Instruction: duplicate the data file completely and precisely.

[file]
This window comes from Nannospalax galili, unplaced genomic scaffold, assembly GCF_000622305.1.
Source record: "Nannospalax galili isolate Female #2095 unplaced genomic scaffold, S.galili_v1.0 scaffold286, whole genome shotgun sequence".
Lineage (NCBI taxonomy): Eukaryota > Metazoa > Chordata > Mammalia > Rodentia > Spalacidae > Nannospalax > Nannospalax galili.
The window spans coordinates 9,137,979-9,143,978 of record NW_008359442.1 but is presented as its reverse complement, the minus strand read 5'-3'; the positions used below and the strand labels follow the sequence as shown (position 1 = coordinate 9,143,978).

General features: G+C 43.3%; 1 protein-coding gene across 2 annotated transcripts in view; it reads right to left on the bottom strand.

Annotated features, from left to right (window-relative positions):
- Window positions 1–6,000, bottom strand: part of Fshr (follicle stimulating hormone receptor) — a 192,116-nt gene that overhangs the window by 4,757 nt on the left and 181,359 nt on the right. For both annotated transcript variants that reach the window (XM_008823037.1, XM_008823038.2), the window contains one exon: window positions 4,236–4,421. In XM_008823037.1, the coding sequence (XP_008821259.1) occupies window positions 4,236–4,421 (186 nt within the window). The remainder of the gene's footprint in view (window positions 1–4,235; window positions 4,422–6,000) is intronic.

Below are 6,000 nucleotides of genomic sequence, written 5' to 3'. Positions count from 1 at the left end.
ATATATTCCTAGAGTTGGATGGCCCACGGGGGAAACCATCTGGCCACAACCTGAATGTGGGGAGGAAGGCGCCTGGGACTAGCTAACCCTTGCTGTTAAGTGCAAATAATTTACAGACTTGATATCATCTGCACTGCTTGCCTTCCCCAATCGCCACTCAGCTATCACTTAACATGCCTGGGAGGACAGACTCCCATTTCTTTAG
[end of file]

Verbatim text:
This window comes from Nannospalax galili, unplaced genomic scaffold, assembly GCF_000622305.1.
Source record: "Nannospalax galili isolate Female #2095 unplaced genomic scaffold, S.galili_v1.0 scaffold286, whole genome shotgun sequence".
Lineage (NCBI taxonomy): Eukaryota > Metazoa > Chordata > Mammalia > Rodentia > Spalacidae > Nannospalax > Nannospalax galili.
The window spans coordinates 9,137,979-9,143,978 of record NW_008359442.1 but is presented as its reverse complement, the minus strand read 5'-3'; the positions used below and the strand labels follow the sequence as shown (position 1 = coordinate 9,143,978).

General features: G+C 43.3%; 1 protein-coding gene across 2 annotated transcripts in view; it reads right to left on the bottom strand.

Annotated features, from left to right (window-relative positions):
- Window positions 1–6,000, bottom strand: part of Fshr (follicle stimulating hormone receptor) — a 192,116-nt gene that overhangs the window by 4,757 nt on the left and 181,359 nt on the right. For both annotated transcript variants that reach the window (XM_008823037.1, XM_008823038.2), the window contains one exon: window positions 4,236–4,421. In XM_008823037.1, the coding sequence (XP_008821259.1) occupies window positions 4,236–4,421 (186 nt within the window). The remainder of the gene's footprint in view (window positions 1–4,235; window positions 4,422–6,000) is intronic.

Below are 6,000 nucleotides of genomic sequence, written 5' to 3'. Positions count from 1 at the left end.
ATATATTCCTAGAGTTGGATGGCCCACGGGGGAAACCATCTGGCCACAACCTGAATGTGGGGAGGAAGGCGCCTGGGACTAGCTAACCCTTGCTGTTAAGTGCAAATAATTTACAGACTTGATATCATCTGCACTGCTTGCCTTCCCCAATCGCCACTCAGCTATCACTTAACATGCCTGGGAGGACAGACTCCCATTTCTTTAG